I've loved ensaymada (the Filipino version of the Spanish ensaïmada) since I was a small child but I have rarely eaten the fluffy cake-like Goldilocks™ version. To me it's not ensaymada; it's more like a variety of sweet bread and the only thing it has in common with the Spanish ensaïmada is the procedure of rolling the small pieces of dough, brushing with butter, and shaping into a coil. The coil serves no purpose because the bread becomes one fluffy thing, no visible layers in the crumb. Filipinos often call it Philippine brioche but I again disagree. I've made brioche many many times and they are not the same; not even close.
I can't remember a single time I've been to any Goldilocks™ store in the Philippines or here in the US. I think I bought 1 each of ensaymada and mamon a few years ago from the Asian store. I'm just not into their baked goods and I can't explain why. When they published their cookbook, I asked my sister in the Philippines to buy a copy for me out of curiosity and because I'm a cookbook hoarder. I also wanted to know why they became so successful and to try baking their most popular recipes. Unfortunately, the recipes are not very special after all, they already are in my collection of Filipino and American cookbooks.
After 2 years, I finally decided to bake their version of ensaymada just to compare with the other Filipino recipe I've already done. The verdict: the ensaymada following the recipe in their cookbook are NOT the same as the ensaymada they sell in their stores. The ones I made are very soft but not as fluffy and the flavor is very bland, nothing to write home about. It's fine I guess as I already lowered my expectations after reading the ingredients and the baking process. No surprise. I won't be making them again. Or maybe I could use this recipe for cinnamon buns or other sweet breads or dinner rolls.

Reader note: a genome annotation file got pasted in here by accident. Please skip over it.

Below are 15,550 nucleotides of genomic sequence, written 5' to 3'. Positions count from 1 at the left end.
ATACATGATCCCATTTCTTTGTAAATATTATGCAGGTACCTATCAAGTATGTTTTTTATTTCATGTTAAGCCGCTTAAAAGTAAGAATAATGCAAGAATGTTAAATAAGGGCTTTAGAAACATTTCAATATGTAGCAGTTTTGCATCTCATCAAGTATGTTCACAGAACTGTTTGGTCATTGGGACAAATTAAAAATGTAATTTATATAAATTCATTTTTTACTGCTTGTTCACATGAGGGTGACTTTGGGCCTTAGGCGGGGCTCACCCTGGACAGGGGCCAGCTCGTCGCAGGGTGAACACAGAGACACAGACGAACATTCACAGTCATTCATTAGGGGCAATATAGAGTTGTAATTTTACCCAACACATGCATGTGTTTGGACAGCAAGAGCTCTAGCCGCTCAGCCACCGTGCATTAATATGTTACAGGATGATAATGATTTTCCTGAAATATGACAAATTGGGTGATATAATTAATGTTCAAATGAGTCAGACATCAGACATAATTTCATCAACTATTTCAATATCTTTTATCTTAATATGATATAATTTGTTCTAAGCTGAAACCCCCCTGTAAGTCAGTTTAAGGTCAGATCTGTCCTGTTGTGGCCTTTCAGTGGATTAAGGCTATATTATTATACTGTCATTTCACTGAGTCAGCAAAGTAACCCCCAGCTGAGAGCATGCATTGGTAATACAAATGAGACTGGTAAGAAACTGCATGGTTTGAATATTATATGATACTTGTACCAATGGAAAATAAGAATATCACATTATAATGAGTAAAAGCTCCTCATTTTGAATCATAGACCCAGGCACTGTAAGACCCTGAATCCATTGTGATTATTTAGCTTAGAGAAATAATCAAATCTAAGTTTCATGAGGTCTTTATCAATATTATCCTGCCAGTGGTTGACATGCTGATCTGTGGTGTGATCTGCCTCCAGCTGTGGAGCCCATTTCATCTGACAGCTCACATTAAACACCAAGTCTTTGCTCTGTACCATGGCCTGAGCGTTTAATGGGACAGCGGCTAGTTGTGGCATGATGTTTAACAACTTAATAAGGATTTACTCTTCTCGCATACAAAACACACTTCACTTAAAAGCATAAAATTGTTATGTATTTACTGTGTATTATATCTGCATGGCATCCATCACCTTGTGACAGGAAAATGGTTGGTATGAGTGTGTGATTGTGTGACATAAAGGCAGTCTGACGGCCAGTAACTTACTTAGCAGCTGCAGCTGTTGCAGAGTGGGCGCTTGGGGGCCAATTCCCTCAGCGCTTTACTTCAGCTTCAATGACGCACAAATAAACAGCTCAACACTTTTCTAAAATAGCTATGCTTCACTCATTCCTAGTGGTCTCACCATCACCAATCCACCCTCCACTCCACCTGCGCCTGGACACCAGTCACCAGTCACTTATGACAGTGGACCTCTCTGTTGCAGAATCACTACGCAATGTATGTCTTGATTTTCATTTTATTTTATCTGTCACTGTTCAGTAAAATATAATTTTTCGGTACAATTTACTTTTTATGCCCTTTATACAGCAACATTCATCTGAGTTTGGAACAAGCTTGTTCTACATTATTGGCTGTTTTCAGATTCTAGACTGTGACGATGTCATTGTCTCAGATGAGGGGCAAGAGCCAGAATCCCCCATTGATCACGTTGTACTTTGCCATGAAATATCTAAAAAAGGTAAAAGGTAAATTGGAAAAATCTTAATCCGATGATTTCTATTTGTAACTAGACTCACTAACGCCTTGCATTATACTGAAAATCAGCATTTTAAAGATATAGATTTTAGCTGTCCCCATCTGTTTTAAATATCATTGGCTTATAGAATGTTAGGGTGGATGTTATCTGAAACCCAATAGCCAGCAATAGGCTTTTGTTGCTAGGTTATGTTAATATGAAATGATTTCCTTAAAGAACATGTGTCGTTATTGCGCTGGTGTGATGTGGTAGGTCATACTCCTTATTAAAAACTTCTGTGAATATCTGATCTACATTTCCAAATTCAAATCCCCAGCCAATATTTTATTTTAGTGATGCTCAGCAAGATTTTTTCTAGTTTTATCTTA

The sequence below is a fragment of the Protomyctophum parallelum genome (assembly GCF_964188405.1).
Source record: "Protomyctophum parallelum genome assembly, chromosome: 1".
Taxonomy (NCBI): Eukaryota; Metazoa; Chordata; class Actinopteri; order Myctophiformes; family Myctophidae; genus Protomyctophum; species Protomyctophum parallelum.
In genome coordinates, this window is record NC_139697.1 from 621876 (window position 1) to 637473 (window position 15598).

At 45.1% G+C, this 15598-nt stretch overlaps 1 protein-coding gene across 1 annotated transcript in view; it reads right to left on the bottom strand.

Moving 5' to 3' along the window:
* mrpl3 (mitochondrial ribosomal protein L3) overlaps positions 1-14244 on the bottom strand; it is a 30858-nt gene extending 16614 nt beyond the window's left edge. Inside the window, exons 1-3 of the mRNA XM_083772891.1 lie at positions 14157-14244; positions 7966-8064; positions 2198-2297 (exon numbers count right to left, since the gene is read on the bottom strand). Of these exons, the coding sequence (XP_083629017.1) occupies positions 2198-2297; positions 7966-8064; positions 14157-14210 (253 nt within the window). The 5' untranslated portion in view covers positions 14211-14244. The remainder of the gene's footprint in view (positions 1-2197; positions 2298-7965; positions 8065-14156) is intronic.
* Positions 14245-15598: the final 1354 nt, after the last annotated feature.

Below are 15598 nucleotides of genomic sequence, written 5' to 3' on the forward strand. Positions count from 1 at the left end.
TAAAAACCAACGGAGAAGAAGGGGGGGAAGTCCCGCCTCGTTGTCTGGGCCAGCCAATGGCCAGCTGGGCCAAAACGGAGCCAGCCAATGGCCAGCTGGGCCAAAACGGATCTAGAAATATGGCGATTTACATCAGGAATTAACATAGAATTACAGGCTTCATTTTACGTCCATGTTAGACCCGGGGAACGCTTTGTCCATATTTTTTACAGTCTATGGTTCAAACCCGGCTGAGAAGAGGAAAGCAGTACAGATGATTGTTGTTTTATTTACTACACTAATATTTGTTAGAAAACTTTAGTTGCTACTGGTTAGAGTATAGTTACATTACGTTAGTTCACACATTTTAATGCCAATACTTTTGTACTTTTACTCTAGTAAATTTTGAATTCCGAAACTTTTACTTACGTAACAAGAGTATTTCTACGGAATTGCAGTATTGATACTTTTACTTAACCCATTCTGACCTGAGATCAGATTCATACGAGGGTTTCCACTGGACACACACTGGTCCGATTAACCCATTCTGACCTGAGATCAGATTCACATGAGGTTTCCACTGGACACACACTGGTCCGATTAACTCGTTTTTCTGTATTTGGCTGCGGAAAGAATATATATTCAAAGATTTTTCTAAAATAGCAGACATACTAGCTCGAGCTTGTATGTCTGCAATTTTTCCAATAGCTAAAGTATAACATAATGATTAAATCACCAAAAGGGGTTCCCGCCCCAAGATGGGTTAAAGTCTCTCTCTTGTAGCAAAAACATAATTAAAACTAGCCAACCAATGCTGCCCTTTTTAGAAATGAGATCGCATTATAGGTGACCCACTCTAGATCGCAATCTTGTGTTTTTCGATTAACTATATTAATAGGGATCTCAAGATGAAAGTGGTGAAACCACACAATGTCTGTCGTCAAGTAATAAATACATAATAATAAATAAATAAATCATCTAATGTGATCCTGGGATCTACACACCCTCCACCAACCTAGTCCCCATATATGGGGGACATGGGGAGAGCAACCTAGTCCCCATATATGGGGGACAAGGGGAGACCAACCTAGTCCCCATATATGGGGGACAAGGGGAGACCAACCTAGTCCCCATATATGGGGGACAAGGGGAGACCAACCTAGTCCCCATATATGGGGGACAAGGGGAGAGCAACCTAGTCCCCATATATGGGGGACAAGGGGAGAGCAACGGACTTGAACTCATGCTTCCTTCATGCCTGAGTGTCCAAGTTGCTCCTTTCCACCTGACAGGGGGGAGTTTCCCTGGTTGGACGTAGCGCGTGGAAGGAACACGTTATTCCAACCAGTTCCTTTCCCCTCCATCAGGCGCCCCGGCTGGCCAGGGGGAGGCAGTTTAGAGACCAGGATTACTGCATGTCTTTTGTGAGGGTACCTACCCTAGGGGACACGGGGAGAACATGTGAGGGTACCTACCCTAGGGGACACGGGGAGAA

adapted from GOLDILOCKS BAKEBOOK
Temperature of milk and water are not specified in the bakebook
Butter for dough not specified if softened or melted
Eggs not specified if cold or at room temperature
Melted butter for brushing is missing
Therefore, I added the specifics in the following recipe
2 teaspoons instant yeast
2/3 cup warm water, divided
3¾ cups all-purpose flour
1/3 cup sugar
2 teaspoons salt
3 large eggs, at room temperature
¼ cup evaporated milk, at room temperature
1/3 cup unsalted butter, softened
melted butter for brushing
creamed unsalted butter
grated cheddar or Edam cheese
- In a small bowl, dissolve yeast in half of the water; set aside.
- In the mixing bowl of a standing mixer, whisk together flour, sugar, and salt. Add yeast mixture, remaining water, eggs, and milk. Mix at low speed for 2 minutes;, increase speed to medium and continue mixing for 4 minutes.
- Add butter and knead until smooth and elastic, about 4 minutes. Transfer dough in a lightly greased bowl, cover with plastic wrap, and leave to rest for 15 minutes at room temperature (I left it for 45 minutes on my slightly cool kitchen counter).
- Knead dough lightly to remove air bubbles; divide into 60 gram portions.
- Leave the dough pieces, covered with plastic wrap, on the kitchen counter for 15 minutes. Roll out each dough piece into thin 8 x 5 inch rectangles, brush all over with melted butter. Roll into a long cigar and shape into a coil. Place on a greased ensaymada mold. Place each mold in a cookie sheet. Repeat with the rest of the dough. Cover with plastic wrap and leave to rise for 1 hour and 30 minutes.
- Preheat oven to 325°F.
- Bake for 17 minutes or until top is golden.
- Remove from molds and let cool on a wire rack.
- Spread creamed butter, sprinkle with sugar, then add cheese on top.